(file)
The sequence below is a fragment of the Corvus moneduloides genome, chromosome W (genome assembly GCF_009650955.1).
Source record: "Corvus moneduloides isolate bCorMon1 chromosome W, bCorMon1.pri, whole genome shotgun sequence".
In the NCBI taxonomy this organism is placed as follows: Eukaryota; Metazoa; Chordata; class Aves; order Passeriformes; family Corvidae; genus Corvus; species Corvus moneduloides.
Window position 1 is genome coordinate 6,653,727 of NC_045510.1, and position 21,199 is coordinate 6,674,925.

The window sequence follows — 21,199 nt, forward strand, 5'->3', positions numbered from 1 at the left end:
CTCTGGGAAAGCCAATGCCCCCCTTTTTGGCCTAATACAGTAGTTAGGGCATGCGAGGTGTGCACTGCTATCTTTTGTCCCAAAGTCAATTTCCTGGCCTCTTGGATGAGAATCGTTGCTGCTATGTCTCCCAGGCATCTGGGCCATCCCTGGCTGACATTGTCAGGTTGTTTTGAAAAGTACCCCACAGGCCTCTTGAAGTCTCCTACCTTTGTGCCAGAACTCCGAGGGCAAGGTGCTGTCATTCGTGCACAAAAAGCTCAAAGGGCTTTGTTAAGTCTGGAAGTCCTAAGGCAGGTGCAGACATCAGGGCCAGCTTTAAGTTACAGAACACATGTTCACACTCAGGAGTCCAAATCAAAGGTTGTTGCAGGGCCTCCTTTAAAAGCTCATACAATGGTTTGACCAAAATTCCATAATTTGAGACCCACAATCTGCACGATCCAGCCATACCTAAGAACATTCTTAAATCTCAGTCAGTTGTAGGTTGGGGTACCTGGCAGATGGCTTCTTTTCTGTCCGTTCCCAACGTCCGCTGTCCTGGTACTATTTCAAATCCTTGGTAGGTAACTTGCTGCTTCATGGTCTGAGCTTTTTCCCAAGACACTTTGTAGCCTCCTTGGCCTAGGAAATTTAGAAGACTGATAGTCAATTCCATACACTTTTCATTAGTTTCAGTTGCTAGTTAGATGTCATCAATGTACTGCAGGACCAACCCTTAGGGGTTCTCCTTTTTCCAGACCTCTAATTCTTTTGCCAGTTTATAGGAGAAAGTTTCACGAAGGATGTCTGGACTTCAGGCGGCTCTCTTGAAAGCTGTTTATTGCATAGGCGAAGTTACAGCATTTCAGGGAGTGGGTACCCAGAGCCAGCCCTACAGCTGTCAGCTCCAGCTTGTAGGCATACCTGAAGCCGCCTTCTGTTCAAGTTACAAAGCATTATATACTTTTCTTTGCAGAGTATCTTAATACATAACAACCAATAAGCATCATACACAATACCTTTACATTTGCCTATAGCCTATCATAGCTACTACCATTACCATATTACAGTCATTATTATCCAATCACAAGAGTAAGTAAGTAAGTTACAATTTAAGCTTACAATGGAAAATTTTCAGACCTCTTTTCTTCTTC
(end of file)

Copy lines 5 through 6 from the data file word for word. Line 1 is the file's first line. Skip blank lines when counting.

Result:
The window sequence follows — 21,199 nt, forward strand, 5'->3', positions numbered from 1 at the left end:
CTCTGGGAAAGCCAATGCCCCCCTTTTTGGCCTAATACAGTAGTTAGGGCATGCGAGGTGTGCACTGCTATCTTTTGTCCCAAAGTCAATTTCCTGGCCTCTTGGATGAGAATCGTTGCTGCTATGTCTCCCAGGCATCTGGGCCATCCCTGGCTGACATTGTCAGGTTGTTTTGAAAAGTACCCCACAGGCCTCTTGAAGTCTCCTACCTTTGTGCCAGAACTCCGAGGGCAAGGTGCTGTCATTCGTGCACAAAAAGCTCAAAGGGCTTTGTTAAGTCTGGAAGTCCTAAGGCAGGTGCAGACATCAGGGCCAGCTTTAAGTTACAGAACACATGTTCACACTCAGGAGTCCAAATCAAAGGTTGTTGCAGGGCCTCCTTTAAAAGCTCATACAATGGTTTGACCAAAATTCCATAATTTGAGACCCACAATCTGCACGATCCAGCCATACCTAAGAACATTCTTAAATCTCAGTCAGTTGTAGGTTGGGGTACCTGGCAGATGGCTTCTTTTCTGTCCGTTCCCAACGTCCGCTGTCCTGGTACTATTTCAAATCCTTGGTAGGTAACTTGCTGCTTCATGGTCTGAGCTTTTTCCCAAGACACTTTGTAGCCTCCTTGGCCTAGGAAATTTAGAAGACTGATAGTCAATTCCATACACTTTTCATTAGTTTCAGTTGCTAGTTAGATGTCATCAATGTACTGCAGGACCAACCCTTAGGGGTTCTCCTTTTTCCAGACCTCTAATTCTTTTGCCAGTTTATAGGAGAAAGTTTCACGAAGGATGTCTGGACTTCAGGCGGCTCTCTTGAAAGCTGTTTATTGCATAGGCGAAGTTACAGCATTTCAGGGAGTGGGTACCCAGAGCCAGCCCTACAGCTGTCAGCTCCAGCTTGTAGGCATACCTGAAGCCGCCTTCTGTTCAAGTTACAAAGCATTATATACTTTTCTTTGCAGAGTATCTTAATACATAACAACCAATAAGCATCATACACAATACCTTTACATTTGCCTATAGCCTATCATAGCTACTACCATTACCATATTACAGTCATTATTATCCAATCACAAGAGTAAGTAAGTAAGTTACAATTTAAGCTTACAATGGAAAATTTTCAGACCTCTTTTCTTCTTC